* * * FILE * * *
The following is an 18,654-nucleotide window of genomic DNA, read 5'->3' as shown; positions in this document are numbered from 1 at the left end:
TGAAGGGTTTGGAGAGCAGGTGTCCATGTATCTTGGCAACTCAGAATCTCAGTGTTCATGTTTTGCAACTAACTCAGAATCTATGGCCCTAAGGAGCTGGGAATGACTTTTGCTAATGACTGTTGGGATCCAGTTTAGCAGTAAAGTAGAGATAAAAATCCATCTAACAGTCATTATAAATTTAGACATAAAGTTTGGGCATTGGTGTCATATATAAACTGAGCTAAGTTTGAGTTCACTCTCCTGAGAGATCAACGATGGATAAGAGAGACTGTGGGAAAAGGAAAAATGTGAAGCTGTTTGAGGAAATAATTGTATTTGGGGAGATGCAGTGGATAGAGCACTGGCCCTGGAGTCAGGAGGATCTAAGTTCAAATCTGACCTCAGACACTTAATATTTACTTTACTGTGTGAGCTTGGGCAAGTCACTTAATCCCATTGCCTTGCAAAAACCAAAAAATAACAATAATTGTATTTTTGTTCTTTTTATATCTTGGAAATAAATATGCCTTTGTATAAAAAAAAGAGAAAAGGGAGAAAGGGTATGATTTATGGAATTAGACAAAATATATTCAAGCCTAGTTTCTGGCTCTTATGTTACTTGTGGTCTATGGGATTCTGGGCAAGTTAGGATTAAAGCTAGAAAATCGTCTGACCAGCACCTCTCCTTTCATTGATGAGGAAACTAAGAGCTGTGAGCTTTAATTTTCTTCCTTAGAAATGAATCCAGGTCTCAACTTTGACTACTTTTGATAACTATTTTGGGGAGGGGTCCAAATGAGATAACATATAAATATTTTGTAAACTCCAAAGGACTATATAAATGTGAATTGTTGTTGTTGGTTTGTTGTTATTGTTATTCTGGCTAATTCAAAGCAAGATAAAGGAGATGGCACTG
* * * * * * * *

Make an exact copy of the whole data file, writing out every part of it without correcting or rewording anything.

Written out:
The following is an 18,654-nucleotide window of genomic DNA, read 5'->3' as shown; positions in this document are numbered from 1 at the left end:
TGAAGGGTTTGGAGAGCAGGTGTCCATGTATCTTGGCAACTCAGAATCTCAGTGTTCATGTTTTGCAACTAACTCAGAATCTATGGCCCTAAGGAGCTGGGAATGACTTTTGCTAATGACTGTTGGGATCCAGTTTAGCAGTAAAGTAGAGATAAAAATCCATCTAACAGTCATTATAAATTTAGACATAAAGTTTGGGCATTGGTGTCATATATAAACTGAGCTAAGTTTGAGTTCACTCTCCTGAGAGATCAACGATGGATAAGAGAGACTGTGGGAAAAGGAAAAATGTGAAGCTGTTTGAGGAAATAATTGTATTTGGGGAGATGCAGTGGATAGAGCACTGGCCCTGGAGTCAGGAGGATCTAAGTTCAAATCTGACCTCAGACACTTAATATTTACTTTACTGTGTGAGCTTGGGCAAGTCACTTAATCCCATTGCCTTGCAAAAACCAAAAAATAACAATAATTGTATTTTTGTTCTTTTTATATCTTGGAAATAAATATGCCTTTGTATAAAAAAAAGAGAAAAGGGAGAAAGGGTATGATTTATGGAATTAGACAAAATATATTCAAGCCTAGTTTCTGGCTCTTATGTTACTTGTGGTCTATGGGATTCTGGGCAAGTTAGGATTAAAGCTAGAAAATCGTCTGACCAGCACCTCTCCTTTCATTGATGAGGAAACTAAGAGCTGTGAGCTTTAATTTTCTTCCTTAGAAATGAATCCAGGTCTCAACTTTGACTACTTTTGATAACTATTTTGGGGAGGGGTCCAAATGAGATAACATATAAATATTTTGTAAACTCCAAAGGACTATATAAATGTGAATTGTTGTTGTTGGTTTGTTGTTATTGTTATTCTGGCTAATTCAAAGCAAGATAAAGGAGATGGCACTG